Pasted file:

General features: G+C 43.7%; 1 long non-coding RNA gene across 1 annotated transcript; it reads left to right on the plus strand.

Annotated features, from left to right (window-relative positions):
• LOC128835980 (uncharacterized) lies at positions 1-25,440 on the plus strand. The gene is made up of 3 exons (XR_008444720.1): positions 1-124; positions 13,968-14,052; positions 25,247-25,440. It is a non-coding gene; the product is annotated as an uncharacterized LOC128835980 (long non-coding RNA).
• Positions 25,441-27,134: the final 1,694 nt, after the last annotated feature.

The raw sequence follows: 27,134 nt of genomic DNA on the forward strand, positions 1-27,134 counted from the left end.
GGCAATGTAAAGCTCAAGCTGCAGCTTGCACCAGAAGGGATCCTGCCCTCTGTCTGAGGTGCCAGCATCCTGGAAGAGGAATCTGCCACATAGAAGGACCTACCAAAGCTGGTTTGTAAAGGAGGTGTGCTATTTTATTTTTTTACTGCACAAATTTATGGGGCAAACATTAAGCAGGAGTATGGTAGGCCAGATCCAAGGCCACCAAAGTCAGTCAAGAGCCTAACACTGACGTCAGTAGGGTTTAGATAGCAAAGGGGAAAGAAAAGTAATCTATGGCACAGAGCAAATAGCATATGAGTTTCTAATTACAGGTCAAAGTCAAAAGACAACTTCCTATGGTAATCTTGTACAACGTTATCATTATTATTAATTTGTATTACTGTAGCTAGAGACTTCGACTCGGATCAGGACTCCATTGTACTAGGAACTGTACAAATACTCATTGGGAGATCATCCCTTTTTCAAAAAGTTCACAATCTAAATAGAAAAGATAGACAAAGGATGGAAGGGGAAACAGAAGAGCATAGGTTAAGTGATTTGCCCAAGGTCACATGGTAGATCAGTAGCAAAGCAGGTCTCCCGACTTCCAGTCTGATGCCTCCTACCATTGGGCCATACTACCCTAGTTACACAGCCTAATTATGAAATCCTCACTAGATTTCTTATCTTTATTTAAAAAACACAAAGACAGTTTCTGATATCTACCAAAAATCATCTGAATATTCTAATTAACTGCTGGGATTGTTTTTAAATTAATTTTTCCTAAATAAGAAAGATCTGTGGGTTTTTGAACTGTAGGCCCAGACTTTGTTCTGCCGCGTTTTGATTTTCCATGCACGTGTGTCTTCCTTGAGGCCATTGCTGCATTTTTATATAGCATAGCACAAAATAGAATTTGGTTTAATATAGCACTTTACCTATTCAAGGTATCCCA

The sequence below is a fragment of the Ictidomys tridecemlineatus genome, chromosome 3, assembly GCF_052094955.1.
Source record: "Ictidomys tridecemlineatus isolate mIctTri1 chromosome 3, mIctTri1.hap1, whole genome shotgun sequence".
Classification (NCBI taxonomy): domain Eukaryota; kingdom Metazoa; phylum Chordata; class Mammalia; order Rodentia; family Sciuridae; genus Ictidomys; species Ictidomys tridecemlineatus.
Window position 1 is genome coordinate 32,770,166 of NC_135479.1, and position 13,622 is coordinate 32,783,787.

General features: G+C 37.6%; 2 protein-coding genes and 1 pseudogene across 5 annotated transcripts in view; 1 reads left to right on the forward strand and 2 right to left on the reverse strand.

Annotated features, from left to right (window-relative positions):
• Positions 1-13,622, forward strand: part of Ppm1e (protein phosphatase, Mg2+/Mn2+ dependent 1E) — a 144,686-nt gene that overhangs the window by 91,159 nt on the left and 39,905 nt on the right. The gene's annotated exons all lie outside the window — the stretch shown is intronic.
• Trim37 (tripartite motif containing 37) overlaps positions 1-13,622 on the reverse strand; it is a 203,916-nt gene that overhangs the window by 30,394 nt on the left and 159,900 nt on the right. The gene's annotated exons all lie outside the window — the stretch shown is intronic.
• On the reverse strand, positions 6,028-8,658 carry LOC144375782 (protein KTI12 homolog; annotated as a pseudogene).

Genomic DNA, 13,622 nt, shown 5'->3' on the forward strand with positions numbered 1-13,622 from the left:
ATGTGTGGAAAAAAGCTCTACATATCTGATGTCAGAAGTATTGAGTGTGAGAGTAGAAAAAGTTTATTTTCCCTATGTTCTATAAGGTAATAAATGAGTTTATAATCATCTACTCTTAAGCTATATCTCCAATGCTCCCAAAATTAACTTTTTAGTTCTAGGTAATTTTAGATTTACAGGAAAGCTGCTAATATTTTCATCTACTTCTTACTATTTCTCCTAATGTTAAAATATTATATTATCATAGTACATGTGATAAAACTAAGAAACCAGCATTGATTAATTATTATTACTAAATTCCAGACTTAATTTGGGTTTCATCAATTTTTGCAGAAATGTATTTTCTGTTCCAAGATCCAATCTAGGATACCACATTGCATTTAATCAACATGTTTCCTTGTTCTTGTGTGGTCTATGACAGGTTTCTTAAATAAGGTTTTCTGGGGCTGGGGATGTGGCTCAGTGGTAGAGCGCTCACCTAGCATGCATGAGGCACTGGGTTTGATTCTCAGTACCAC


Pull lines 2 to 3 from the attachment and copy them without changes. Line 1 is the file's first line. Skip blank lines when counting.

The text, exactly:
Annotated features, from left to right (window-relative positions):
• LOC128835980 (uncharacterized) lies at positions 1-25,440 on the plus strand. The gene is made up of 3 exons (XR_008444720.1): positions 1-124; positions 13,968-14,052; positions 25,247-25,440. It is a non-coding gene; the product is annotated as an uncharacterized LOC128835980 (long non-coding RNA).